employee first decision-making

While a company or a leader might be good at creating policies that resonate compassion, it is in crunch situations that leadership and their compassion quotient are tested.

How will a leader act when faced with a policy that he has formulated vs the genuine need of an employee?

  • will the leader take shelter under the provisions of the policy? or
  • will he have the courage to rise above it and risk his own credibility?

Decision-making at the very top is tough. But that is what it means to occupy the highest chair in any organization; you must have it in you to take tough and complicated decisions. I have found leaders to be self-serving, self-protecting, and most often just indifferent. This is where the culture of the organization comes apart. Insensitive decision-making is still better than indifferent decision-making. While the former can still be corrected once sensitivities are known, the latter is very difficult to move simply because the leader does not ‘get it’. It is then that the organization suffers the most. Look around you and see successful companies, they have one thing in common—decisive, sensitive, and employee-
first leadership.

There are many ways to illustrate what a compassionate company looks like even if it is difficult to describe. Here is an example of compassion in the DNA of SAGE India:

A child was poisoned in Kerala. The poisoning was with a rare compound on which very little research was ever done. The child was rushed to a hospital. The doctor at the hospital thought he had read about this sort of poisoning and that there was a cure for it. There was some research but he was not sure where to find it. The doctor called the librarian of the research center. The librarian, in turn, traced an article in a journal published by SAGE. Unfortunately, they did not subscribe to that journal. The librarian called his sales contact at SAGE who in turn called the head office in New Delhi. Without seeking any sort of approval, the sales head, customer services, and the production team traced the article. A pdf was located and emailed to the librarian. In turn, the doctor got access to it, read it, acted upon the antidote, and the child was saved. When I became aware of this, I immediately ensured the individuals were recognized and rewarded. A journal article is an asset of a publishing house. Very few individuals are ever authorized with parting of company assets at no cost. But it was heartwarming to see that very junior individuals believed in the leadership of the company. They acted with compassion to save the child without fear. The net result was that a human life was saved.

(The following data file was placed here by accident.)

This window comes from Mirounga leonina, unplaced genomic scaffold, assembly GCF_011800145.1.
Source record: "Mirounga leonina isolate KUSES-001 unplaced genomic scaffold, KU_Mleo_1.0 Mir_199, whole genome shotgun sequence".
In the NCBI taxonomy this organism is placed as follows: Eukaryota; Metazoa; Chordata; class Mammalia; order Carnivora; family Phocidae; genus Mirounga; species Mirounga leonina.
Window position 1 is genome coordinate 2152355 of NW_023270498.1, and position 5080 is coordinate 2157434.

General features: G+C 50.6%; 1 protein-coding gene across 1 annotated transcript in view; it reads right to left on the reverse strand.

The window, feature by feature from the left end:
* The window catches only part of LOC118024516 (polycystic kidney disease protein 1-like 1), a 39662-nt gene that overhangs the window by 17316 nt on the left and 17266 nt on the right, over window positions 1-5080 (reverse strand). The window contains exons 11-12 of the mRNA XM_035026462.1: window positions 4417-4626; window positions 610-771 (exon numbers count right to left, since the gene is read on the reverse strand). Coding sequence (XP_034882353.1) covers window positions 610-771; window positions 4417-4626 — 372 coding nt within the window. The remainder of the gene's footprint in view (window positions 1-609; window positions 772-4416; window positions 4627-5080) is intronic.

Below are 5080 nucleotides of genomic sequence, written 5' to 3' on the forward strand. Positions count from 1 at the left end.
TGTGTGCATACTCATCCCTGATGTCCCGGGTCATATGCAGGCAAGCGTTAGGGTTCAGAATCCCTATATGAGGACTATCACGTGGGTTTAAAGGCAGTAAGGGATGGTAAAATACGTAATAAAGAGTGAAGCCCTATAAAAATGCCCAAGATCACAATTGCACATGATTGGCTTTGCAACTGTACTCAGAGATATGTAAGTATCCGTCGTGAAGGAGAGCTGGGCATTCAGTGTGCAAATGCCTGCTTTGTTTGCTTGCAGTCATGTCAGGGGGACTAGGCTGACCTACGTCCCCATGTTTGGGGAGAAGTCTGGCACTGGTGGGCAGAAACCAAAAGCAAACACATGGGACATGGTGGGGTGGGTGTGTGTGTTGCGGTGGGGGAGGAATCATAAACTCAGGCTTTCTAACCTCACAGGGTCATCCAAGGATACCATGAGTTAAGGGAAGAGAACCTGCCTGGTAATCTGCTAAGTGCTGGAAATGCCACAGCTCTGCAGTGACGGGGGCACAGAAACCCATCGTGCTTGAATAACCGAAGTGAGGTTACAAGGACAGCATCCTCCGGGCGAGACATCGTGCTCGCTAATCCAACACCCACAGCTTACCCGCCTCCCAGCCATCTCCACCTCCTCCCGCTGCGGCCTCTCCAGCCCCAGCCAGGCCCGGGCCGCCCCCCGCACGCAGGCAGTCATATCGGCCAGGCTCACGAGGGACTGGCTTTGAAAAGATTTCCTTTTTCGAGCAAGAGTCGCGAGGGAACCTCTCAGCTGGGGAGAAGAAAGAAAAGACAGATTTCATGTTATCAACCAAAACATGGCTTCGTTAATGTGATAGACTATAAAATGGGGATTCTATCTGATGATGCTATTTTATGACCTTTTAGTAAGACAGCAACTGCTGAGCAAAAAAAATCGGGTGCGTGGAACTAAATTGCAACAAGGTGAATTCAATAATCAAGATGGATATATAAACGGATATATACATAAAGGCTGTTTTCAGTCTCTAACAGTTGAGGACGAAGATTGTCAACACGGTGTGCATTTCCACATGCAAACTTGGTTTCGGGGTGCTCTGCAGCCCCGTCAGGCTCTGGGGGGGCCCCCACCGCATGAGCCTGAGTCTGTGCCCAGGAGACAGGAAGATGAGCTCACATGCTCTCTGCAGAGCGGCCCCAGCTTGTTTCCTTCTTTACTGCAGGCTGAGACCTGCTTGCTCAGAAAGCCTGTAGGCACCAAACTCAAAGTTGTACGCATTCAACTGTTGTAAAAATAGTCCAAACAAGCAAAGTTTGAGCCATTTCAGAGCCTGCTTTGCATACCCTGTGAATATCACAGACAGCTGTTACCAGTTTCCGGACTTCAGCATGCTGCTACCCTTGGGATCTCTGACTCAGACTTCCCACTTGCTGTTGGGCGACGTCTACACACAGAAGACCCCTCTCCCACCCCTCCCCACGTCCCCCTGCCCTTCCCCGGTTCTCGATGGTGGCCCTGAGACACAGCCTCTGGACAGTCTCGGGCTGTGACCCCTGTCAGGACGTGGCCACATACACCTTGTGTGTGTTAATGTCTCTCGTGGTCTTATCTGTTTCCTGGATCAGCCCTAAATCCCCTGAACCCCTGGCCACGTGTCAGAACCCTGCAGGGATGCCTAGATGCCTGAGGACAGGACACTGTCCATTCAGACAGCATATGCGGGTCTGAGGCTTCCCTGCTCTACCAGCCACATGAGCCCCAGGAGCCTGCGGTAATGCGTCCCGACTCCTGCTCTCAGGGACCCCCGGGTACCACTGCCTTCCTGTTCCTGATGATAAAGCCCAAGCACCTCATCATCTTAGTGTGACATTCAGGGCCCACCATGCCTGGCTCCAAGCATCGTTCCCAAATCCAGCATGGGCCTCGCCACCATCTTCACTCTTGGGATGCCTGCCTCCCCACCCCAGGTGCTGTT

For compassion to be built, a combination of vision and execution is very important. It is for the leadership to set the tone and the belief system right. It takes time and it takes effort but at the end of it, it is absolutely worth it.

* Awakening Compassion at Work: The Quiet Power That Elevates People and Organizations, https://www.amazon.com/dp/1626564450?_encoding=UTF8&isInIframe=0&n=283155&ref_=dp_proddesc_0&s=books&showDetailProductDesc=1#product-description_feature_div